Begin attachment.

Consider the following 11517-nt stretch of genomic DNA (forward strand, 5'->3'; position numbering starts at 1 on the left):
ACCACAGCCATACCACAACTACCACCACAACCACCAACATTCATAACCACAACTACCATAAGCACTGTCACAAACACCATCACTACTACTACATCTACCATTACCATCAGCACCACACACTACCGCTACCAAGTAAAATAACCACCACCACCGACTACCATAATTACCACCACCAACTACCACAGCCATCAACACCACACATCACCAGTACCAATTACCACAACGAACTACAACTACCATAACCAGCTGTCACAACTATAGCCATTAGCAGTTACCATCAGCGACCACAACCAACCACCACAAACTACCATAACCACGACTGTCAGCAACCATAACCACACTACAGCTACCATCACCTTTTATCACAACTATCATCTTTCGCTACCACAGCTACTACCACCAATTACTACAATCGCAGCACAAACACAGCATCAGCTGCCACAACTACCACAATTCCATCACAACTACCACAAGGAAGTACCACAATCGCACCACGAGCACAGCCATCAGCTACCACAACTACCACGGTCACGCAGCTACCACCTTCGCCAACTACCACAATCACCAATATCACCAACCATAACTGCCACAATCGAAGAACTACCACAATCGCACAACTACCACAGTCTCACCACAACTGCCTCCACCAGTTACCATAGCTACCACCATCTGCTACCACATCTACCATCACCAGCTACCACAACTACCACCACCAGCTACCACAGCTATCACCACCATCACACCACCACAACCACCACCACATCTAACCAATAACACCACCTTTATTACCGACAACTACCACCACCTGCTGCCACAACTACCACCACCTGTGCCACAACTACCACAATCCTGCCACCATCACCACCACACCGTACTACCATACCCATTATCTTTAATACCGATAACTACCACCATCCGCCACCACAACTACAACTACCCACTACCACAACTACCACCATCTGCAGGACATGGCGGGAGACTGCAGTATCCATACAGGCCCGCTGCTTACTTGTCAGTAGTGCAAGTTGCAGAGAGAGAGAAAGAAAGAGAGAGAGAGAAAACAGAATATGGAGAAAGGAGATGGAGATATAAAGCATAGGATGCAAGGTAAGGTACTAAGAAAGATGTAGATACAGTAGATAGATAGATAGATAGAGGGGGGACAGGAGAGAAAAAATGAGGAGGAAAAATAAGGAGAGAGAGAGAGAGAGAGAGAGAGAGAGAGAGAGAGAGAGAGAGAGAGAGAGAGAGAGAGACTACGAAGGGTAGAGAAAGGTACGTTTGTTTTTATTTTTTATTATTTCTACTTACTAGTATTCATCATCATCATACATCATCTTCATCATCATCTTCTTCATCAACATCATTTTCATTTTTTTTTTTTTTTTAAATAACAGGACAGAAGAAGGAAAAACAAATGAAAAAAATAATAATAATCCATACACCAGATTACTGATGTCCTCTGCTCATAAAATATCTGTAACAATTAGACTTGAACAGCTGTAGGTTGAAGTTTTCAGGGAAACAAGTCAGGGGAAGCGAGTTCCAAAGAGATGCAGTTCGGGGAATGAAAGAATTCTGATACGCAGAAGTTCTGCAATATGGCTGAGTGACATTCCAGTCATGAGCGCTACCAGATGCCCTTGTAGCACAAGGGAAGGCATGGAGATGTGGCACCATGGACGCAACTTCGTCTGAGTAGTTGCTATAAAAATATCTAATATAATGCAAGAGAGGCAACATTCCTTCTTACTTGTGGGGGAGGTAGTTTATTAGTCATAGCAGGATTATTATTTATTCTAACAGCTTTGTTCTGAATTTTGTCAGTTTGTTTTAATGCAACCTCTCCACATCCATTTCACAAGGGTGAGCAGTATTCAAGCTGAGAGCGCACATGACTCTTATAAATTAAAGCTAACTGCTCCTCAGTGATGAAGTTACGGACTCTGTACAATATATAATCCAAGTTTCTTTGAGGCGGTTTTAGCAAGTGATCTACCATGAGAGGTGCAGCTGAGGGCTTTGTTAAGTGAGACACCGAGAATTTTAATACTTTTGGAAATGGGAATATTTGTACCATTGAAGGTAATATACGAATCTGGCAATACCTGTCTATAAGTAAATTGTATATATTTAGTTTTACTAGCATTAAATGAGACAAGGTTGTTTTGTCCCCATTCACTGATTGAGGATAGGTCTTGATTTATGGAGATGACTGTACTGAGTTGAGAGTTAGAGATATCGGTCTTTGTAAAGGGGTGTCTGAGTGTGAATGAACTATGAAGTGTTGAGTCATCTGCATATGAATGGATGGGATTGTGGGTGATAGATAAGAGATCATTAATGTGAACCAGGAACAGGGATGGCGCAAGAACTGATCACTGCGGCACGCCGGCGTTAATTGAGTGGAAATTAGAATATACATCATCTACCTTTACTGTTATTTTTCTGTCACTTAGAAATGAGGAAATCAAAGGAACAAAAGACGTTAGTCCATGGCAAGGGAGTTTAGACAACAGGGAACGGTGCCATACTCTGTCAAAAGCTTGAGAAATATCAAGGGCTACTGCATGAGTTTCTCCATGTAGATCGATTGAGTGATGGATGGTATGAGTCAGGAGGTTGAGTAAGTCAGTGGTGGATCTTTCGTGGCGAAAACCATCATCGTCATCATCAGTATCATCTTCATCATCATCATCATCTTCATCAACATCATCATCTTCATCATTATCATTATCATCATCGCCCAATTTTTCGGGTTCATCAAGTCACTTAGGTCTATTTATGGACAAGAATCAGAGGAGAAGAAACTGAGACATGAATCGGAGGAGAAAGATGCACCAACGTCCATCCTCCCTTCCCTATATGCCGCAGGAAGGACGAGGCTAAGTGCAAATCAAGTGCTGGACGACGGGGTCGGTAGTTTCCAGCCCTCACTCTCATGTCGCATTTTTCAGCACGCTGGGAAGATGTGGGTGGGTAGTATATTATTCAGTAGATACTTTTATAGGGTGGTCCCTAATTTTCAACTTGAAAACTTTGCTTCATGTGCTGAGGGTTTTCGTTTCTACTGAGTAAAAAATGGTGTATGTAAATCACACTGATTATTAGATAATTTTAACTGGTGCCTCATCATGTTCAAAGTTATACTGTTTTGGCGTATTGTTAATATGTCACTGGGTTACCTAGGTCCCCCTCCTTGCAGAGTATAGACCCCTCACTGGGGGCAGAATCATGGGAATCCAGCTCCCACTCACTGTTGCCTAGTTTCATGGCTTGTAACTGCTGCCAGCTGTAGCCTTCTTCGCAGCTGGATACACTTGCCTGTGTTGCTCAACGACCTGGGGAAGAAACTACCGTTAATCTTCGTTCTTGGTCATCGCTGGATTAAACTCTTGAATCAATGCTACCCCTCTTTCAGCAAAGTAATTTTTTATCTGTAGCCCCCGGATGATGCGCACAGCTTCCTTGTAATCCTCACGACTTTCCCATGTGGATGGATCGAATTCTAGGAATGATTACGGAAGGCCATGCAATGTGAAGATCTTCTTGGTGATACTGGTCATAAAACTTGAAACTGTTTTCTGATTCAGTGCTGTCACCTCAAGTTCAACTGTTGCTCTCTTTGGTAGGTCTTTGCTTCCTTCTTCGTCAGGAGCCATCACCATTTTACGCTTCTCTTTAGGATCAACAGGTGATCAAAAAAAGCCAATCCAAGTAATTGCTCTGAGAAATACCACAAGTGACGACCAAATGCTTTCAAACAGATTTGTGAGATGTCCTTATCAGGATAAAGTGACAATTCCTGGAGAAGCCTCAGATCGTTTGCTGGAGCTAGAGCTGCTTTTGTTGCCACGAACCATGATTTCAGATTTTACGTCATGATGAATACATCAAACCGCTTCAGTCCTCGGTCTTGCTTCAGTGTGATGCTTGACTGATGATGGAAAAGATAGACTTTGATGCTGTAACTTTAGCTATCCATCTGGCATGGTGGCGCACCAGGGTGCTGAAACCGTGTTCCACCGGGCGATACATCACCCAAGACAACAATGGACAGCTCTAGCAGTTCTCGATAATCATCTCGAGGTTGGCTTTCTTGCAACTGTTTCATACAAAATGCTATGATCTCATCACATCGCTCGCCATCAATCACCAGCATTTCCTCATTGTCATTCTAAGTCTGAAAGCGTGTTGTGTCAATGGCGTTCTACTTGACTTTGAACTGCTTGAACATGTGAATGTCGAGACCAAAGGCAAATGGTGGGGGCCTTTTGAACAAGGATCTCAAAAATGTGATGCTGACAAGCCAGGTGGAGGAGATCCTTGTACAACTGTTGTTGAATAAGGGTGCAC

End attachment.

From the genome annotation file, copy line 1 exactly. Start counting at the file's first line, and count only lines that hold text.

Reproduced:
Consider the following 11517-nt stretch of genomic DNA (forward strand, 5'->3'; position numbering starts at 1 on the left):